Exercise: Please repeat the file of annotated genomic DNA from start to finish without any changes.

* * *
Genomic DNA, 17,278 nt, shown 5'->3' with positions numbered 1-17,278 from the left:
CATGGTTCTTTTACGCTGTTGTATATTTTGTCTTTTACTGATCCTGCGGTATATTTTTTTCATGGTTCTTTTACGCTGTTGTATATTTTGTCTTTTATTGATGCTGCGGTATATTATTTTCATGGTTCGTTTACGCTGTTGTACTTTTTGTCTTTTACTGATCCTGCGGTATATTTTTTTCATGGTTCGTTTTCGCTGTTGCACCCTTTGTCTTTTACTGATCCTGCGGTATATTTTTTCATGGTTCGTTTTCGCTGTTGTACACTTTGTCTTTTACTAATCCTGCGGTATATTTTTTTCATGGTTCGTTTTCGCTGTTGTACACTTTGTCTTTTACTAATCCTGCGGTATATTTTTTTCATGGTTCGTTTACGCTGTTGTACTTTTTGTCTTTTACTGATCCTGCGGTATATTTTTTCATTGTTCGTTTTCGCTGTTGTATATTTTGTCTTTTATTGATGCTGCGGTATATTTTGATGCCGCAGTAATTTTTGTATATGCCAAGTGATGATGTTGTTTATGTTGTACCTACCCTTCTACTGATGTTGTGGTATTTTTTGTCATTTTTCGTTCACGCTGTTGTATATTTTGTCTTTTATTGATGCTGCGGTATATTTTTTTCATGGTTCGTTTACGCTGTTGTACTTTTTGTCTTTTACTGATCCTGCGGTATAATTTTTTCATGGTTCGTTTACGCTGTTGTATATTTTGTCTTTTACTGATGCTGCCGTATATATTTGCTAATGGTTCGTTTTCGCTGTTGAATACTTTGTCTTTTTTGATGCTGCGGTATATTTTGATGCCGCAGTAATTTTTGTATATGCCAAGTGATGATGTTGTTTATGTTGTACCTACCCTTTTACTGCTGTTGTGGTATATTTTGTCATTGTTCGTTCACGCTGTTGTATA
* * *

Genomic DNA, 17,278 nt, shown 5'->3' with positions numbered 1-17,278 from the left:
CATGGTTCTTTTACGCTGTTGTATATTTTGTCTTTTACTGATCCTGCGGTATATTTTTTTCATGGTTCTTTTACGCTGTTGTATATTTTGTCTTTTATTGATGCTGCGGTATATTATTTTCATGGTTCGTTTACGCTGTTGTACTTTTTGTCTTTTACTGATCCTGCGGTATATTTTTTTCATGGTTCGTTTTCGCTGTTGCACCCTTTGTCTTTTACTGATCCTGCGGTATATTTTTTCATGGTTCGTTTTCGCTGTTGTACACTTTGTCTTTTACTAATCCTGCGGTATATTTTTTTCATGGTTCGTTTTCGCTGTTGTACACTTTGTCTTTTACTAATCCTGCGGTATATTTTTTTCATGGTTCGTTTACGCTGTTGTACTTTTTGTCTTTTACTGATCCTGCGGTATATTTTTTCATTGTTCGTTTTCGCTGTTGTATATTTTGTCTTTTATTGATGCTGCGGTATATTTTGATGCCGCAGTAATTTTTGTATATGCCAAGTGATGATGTTGTTTATGTTGTACCTACCCTTCTACTGATGTTGTGGTATTTTTTGTCATTTTTCGTTCACGCTGTTGTATATTTTGTCTTTTATTGATGCTGCGGTATATTTTTTTCATGGTTCGTTTACGCTGTTGTACTTTTTGTCTTTTACTGATCCTGCGGTATAATTTTTTCATGGTTCGTTTACGCTGTTGTATATTTTGTCTTTTACTGATGCTGCCGTATATATTTGCTAATGGTTCGTTTTCGCTGTTGAATACTTTGTCTTTTTTGATGCTGCGGTATATTTTGATGCCGCAGTAATTTTTGTATATGCCAAGTGATGATGTTGTTTATGTTGTACCTACCCTTTTACTGCTGTTGTGGTATATTTTGTCATTGTTCGTTCACGCTGTTGTATA